Peter is still accepting donations so please donate if you can.
Donate to Peter at

Thanks for the support, TM

electric bikes

I don't know very many people riding electric bikes. One of our old salesman Dennis bought a whizzer replica engine and put it on an old cruiser he had. It was a scary beast. If a whizzer isn't already sketchy, a taiwanese ghetto whiz is got to be as sketchy as it gets. Lately I've been noticing a new, but old, kind of motorized bike. The old Puch pedal mopedal. I've seen some others as well, motobecane and some other I can't remember, but the interesting thing about these mopeds is that they have a full on crank like a bike. In fact that's how you get the thing going, you pedal it and then the engine takes over. Also a nifty feature for running out of gas.

These mopedals are starting to see a return as cool kids are looking for new alternatives to transportation. To be in front of the curve you have to have something that is limited. Being that most of these are being built in the 80's it's going to be difficult for the uncool kids to copy you, thus a perfect item to keep your cool above water. The next stage is to trick out your mopedal so it doesn't look as lame as this one in this picture. Your trying to go for the cut, snipped, bobbed look of the first one. The last important item is to find a member's only jacket in red leather. Once again a limited supply and to complete the look. I haven't seen anyone unlocking there mopedal to take a picture, but be sure that I'm waiting for it to happen.

To sum it up, if you want extra pedal power, but don't want to spend the thousands of dollars on a lame designed electrik bike, go to your local flea market and start looking around for a mopedal. You can look cool, you can save on gas, and you can cut lanes of traffic. The only thing you can't do is run red lights.

another and another

Wednesday, February 6, 2008

ode to girls on bikes.

I wasn't making many runs into SF for the last 3 years. When you have a daughter or son, your social life takes a traumatic turn, not for the worse, but for the different. It means all those party friends you see at the bar on the weekend are still at the bar on the weekend, you just happen to be at home with your kids. Its a good thing. When they tell you it's life changing, it's true, your life hits a Y in the path, you choose a direction you were either ready for or not. The thing is about that Y is that the path is chosen for you, it's more like "Hey there goes your old path." As you walk down this new path you'll be able to watch the old path disappear in the background.

I'm now splitting my time between art school and wrench science. It's a beautiful thing to see things from other perspectives. I take the train into SF and then primarily walk or take the bus to class. Hauling my bike on the train everyday is more a nuisance than walking the 3 blocks to class. So now I feel like an undercover cyclist. I'm walking with the walkers, seeing things slowly instead at a blur. The walkers don't know I'm a cyclist, and the cyclists' don't know I'm a cyclist. I'm invisible. Art school has plenty of "cool" people. Lots of individualism, but also lots of conformity, like the fixie. The funny thing about the fixie here, is that alot of them don't ride fixed, they just want to look like they do. So I see front brake freewheels all over the place, little girls and boys coasting effortlessly down the street to slam there front brake on to stop. huh. There is also the track bikes and every other model out there. The poor mans Pake or IRO is the most common. Today in front of the cafe there was a nice blue fixie, I was going to take a picture and post it, when a nice girl came out and greeted me. I asked if I could take her picture and she obliged. So this is my ode to girls on bikes. I'll continue to take pictures of bikes and the people that ride them, so you can see first hand where the merger of messenger and art school has blurred a disturbing line. I'll lay invisible waiting for that next shot.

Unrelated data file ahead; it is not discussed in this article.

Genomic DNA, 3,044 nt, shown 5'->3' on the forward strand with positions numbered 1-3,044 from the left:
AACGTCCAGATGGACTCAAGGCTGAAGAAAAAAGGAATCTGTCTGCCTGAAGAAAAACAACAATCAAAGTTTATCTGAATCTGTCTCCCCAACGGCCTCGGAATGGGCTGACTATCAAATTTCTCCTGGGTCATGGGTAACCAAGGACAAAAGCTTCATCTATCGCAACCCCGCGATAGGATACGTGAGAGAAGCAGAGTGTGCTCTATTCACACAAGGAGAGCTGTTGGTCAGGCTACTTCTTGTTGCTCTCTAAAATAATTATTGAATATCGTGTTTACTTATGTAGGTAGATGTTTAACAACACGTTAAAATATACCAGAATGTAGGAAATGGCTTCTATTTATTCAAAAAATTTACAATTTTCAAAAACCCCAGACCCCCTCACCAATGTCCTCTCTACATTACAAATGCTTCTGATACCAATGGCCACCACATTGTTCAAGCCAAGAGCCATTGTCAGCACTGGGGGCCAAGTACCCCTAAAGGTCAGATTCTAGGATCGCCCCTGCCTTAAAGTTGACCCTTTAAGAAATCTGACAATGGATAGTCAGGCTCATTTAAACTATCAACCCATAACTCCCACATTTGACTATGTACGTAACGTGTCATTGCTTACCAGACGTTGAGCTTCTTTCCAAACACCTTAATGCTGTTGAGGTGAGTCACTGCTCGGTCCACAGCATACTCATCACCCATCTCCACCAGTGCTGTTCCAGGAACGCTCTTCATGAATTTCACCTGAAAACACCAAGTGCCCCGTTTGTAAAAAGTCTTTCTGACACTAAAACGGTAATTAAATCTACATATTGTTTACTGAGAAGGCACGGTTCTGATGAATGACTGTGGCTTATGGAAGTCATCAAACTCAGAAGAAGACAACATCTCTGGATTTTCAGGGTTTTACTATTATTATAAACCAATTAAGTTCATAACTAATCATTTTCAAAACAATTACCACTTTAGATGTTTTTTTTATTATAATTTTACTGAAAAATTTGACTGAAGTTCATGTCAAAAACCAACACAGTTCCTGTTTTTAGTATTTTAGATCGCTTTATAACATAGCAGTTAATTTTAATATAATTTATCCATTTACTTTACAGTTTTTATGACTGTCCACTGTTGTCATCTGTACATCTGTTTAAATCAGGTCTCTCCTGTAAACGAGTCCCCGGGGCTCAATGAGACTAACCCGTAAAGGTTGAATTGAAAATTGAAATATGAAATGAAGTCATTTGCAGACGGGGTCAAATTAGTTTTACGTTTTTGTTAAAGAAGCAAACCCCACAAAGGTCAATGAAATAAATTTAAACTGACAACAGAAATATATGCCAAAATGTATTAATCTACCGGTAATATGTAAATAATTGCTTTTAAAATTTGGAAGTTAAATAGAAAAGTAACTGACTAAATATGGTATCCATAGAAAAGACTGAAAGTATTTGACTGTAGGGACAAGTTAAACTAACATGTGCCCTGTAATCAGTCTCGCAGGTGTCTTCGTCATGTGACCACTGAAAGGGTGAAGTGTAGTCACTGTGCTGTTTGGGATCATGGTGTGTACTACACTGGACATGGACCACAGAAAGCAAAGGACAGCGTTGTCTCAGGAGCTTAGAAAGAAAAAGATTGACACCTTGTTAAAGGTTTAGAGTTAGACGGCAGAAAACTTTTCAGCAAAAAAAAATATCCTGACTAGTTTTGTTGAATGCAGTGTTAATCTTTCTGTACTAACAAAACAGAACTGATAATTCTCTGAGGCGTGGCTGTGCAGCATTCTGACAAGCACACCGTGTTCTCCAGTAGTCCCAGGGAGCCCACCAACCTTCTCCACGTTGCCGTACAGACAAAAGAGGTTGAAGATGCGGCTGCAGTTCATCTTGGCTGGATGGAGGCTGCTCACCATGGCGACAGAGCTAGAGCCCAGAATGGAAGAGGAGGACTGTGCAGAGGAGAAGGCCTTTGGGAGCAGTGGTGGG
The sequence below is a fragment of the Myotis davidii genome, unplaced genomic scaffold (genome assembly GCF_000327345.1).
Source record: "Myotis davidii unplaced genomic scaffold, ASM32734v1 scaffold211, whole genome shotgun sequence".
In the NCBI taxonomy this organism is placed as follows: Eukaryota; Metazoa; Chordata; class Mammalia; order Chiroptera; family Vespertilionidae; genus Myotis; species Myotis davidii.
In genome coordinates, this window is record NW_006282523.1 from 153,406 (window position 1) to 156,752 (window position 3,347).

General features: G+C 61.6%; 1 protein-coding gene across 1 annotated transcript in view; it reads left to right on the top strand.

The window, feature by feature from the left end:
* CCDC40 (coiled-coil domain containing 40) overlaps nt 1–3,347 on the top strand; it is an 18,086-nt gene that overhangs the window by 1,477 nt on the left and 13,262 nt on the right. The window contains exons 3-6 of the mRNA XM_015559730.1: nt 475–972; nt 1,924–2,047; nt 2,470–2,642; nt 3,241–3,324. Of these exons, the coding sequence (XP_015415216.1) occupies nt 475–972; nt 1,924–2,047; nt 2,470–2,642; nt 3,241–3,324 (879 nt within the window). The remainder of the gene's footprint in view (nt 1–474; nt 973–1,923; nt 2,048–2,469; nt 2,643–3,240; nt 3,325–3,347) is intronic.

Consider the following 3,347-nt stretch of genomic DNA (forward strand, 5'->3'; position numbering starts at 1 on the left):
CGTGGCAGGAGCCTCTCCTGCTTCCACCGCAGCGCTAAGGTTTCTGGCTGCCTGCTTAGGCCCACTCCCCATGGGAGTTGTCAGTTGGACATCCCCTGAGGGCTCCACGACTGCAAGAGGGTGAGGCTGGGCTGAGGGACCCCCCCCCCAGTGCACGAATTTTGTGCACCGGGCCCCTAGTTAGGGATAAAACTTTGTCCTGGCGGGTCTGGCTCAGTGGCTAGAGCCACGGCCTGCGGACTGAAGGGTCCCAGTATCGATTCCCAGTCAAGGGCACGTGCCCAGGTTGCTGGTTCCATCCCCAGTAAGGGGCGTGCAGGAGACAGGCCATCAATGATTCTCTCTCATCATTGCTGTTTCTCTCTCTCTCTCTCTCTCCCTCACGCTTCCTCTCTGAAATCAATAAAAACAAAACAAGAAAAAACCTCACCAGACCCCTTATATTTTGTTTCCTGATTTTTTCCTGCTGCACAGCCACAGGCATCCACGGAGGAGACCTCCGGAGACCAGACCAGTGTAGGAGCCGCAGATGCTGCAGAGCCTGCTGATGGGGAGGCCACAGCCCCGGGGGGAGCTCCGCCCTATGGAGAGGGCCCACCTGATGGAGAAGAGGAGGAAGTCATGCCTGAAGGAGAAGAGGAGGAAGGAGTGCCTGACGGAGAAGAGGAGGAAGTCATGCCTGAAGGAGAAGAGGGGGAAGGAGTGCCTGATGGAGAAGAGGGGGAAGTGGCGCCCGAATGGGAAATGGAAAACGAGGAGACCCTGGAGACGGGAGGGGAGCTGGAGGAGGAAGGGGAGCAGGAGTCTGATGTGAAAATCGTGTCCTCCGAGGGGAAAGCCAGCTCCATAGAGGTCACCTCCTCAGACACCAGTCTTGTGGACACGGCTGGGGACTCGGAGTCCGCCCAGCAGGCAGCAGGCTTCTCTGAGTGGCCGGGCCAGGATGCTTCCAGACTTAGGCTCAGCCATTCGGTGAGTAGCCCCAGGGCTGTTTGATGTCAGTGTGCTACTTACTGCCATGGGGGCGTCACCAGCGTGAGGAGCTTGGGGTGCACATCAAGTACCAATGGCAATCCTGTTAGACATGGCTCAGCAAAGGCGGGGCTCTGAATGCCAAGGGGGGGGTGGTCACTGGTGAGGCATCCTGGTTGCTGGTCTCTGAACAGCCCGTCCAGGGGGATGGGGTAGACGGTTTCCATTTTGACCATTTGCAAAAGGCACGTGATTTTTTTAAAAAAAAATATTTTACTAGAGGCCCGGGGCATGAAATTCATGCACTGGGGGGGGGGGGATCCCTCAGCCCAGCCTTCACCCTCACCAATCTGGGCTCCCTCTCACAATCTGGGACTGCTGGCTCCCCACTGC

The second most common art school bike is the 70's road bike. The one you find sitting sadly at the back of the Goodwill in East Oakland with a price tag of $3.99. They do make ideal city bikes, relatively fast, heavy as iron, and not a likely target for those trying to find a bike to steal. The real art kids find the girls 10 speeds, the one with the lowered top tube. Preferably a nice pink or baby blue. A statement that they are intouch with there female side and have no conscious about riding a women's specific bike, even if it's size 13 and they have the seatpost jacked past the maximum mark. I'll probably have to take a few of those pictures as well. This photo says something even stronger, something that I can relate to, something that every cyclist can relate to. Your lame cards in your rear wheel. These cards are supposed to show some sort of stature, some sort of "my dick is bigger than yours" kind of thing. Generally if you look closely, it's some lame card they made themselves so that when they whiz by fast it looks like they have 20 cards and "20inches" to boast about. Keep in mind I ride a fixed gear too, so I'm not hooting and hollering just to do so, I'm just calling it like I see it.

Last is the quintessential, cheap fixies. SE racing and IRO. Mundane and boring. One thing that is really cool about bikes is that they are the extension of ourselves. The colors we choose the stickers we add. Not everyone has talent to do this, clearly demonstrated by these 2 bikes. Straight off the shelf boring fixies. This is when a fad has become a trend. You'd be better off with an old girls 70's 10 speed, bobbed and stripped and flipped to fixie, then to take the time to run down to the local store to keep up with the cool kid with a cooler fixie. Good try, try again.

Well that's it for this addition of "invisible cyclist in art school" check back next week for new bikes, new girls hopefully, and more people to talk about.